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Digital Subscriptions > Prospect Magazine > May 2017 > How to fix the refugee crisis

How to fix the refugee crisis

Separate safe havens from the migration debate, and the practical answers become clear

More people are displaced around the world than at any time since the Second World War. Bashar al-Assad’s latest chemical atrocity in Syria provides one more reminder of why that is, and with climate change the numbers will grow. Two thirds relocate within their own countries, but many must cross a border to survive. Meanwhile, the willingness to offer refuge is collapsing. The rise of populist nationalism has made an open-door policy untenable. Humanitarian budgets are being cut, with Donald Trump threatening to slash UN spending. Major refugee hosting countries— from Kenya to Lebanon—have begun to close their borders.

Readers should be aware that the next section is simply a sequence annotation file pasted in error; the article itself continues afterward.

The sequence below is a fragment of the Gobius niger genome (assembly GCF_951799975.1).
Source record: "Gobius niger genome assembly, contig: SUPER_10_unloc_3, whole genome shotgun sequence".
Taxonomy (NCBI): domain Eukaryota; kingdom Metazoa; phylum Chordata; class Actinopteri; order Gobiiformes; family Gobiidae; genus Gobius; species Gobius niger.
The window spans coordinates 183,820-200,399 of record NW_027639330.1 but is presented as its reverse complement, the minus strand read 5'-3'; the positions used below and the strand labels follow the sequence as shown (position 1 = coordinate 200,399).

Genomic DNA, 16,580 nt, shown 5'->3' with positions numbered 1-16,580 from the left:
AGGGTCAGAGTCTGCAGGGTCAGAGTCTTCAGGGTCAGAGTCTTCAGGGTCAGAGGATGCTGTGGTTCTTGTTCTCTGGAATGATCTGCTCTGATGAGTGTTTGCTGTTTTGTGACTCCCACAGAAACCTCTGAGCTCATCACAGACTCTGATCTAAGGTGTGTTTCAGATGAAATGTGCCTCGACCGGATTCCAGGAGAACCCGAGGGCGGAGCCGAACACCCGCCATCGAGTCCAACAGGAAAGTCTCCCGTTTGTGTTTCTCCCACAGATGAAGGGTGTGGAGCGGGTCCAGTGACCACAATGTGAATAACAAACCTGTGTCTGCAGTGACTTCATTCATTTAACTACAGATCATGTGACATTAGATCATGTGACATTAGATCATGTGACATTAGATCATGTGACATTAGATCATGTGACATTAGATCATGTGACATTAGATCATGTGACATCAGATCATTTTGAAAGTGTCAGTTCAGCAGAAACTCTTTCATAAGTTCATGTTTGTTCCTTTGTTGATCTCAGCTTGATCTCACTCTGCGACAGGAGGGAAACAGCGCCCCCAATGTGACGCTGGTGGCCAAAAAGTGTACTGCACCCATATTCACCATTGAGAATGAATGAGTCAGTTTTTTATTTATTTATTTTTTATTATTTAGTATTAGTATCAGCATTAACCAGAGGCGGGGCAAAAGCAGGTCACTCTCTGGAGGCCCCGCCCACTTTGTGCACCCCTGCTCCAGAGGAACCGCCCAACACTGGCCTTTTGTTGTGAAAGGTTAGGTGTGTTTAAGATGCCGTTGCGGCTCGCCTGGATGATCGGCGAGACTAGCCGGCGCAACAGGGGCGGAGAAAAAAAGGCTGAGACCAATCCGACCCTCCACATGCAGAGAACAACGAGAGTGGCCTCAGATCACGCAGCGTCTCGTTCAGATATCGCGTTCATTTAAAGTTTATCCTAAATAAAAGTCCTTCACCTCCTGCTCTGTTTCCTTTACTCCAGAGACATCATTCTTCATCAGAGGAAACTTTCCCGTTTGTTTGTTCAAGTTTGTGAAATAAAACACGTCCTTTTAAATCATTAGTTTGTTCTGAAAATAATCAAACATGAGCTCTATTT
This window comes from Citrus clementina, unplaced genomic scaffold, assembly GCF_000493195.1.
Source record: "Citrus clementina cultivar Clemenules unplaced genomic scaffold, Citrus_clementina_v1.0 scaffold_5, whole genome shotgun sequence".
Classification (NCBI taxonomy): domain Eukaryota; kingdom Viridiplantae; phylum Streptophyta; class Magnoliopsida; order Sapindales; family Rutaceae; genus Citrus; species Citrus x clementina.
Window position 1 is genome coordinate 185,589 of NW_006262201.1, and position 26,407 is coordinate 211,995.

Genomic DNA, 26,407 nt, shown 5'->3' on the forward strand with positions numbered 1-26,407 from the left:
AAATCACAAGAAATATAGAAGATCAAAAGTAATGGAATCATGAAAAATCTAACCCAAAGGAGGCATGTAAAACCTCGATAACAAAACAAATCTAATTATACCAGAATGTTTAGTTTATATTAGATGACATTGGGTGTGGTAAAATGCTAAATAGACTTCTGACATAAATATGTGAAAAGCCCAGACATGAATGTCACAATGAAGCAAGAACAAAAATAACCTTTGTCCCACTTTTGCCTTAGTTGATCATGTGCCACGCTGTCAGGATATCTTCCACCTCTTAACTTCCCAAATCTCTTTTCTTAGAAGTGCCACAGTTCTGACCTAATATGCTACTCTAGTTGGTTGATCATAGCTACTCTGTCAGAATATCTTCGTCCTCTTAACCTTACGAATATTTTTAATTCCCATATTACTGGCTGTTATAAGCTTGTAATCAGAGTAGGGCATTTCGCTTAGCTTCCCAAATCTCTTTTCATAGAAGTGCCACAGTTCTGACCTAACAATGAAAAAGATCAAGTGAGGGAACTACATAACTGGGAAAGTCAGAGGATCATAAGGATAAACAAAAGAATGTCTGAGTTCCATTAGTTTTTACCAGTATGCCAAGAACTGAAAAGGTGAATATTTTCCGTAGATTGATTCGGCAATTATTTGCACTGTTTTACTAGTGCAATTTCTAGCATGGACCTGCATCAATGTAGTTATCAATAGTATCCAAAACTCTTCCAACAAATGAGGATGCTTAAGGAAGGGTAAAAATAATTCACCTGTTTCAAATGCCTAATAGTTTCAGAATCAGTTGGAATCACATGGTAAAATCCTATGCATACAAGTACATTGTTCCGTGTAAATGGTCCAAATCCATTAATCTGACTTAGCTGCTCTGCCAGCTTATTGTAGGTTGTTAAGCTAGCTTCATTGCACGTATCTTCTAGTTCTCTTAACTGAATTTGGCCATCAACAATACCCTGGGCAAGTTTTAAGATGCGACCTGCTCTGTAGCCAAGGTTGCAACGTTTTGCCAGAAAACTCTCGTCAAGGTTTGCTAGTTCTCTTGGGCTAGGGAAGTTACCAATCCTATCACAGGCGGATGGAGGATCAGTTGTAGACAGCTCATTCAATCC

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In Prospect’s May issue: Neal Ascherson, Simon Jenkins, John Curtice and Frances Cairncross examine the growing divide between England and Scotland. Ascherson argues that England has become Scotland’s “neurotic neighbour,” while Jenkins says we should learn from history and prepare for Scotland to leave the Union. Cairncross and Curtice debate whether Scotland could afford to break with England and whether a fresh referendum on independence is actually winnable. Also in this issue: Jason Burke questions whether the world will be a safer place after the downfall of Islamic State, Paul Hilder examines how politics got tangled in the web and Michael White reviews a new book charting the history of the Daily Mail